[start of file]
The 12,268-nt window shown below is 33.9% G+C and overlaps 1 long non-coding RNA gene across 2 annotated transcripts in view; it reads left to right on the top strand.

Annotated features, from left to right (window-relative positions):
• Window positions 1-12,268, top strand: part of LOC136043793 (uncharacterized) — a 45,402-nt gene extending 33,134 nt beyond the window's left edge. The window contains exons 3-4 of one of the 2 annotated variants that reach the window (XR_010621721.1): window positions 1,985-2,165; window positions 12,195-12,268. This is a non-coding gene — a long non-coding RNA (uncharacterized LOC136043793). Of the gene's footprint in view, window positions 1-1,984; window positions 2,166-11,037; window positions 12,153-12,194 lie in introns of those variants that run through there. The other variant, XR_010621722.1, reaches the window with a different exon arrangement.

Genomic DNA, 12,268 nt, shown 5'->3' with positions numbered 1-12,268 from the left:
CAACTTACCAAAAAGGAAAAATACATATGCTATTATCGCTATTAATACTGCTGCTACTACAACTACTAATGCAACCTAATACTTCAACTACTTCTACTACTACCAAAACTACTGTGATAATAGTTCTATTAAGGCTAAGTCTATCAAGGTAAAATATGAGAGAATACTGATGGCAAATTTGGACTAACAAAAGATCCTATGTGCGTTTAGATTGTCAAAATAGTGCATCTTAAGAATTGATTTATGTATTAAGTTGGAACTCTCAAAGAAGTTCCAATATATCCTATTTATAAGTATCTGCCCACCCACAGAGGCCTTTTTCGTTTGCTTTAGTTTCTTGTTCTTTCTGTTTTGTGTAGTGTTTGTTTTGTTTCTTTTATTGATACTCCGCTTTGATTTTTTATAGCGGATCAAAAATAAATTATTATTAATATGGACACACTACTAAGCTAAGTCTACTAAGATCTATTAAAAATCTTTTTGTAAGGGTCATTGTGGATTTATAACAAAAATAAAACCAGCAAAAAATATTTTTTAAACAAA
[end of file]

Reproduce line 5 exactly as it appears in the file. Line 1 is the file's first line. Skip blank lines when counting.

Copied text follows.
CAACTTACCAAAAAGGAAAAATACATATGCTATTATCGCTATTAATACTGCTGCTACTACAACTACTAATGCAACCTAATACTTCAACTACTTCTACTACTACCAAAACTACTGTGATAATAGTTCTATTAAGGCTAAGTCTATCAAGGTAAAATATGAGAGAATACTGATGGCAAATTTGGACTAACAAAAGATCCTATGTGCGTTTAGATTGTCAAAATAGTGCATCTTAAGAATTGATTTATGTATTAAGTTGGAACTCTCAAAGAAGTTCCAATATATCCTATTTATAAGTATCTGCCCACCCACAGAGGCCTTTTTCGTTTGCTTTAGTTTCTTGTTCTTTCTGTTTTGTGTAGTGTTTGTTTTGTTTCTTTTATTGATACTCCGCTTTGATTTTTTATAGCGGATCAAAAATAAATTATTATTAATATGGACACACTACTAAGCTAAGTCTACTAAGATCTATTAAAAATCTTTTTGTAAGGGTCATTGTGGATTTATAACAAAAATAAAACCAGCAAAAAATATTTTTTAAACAAA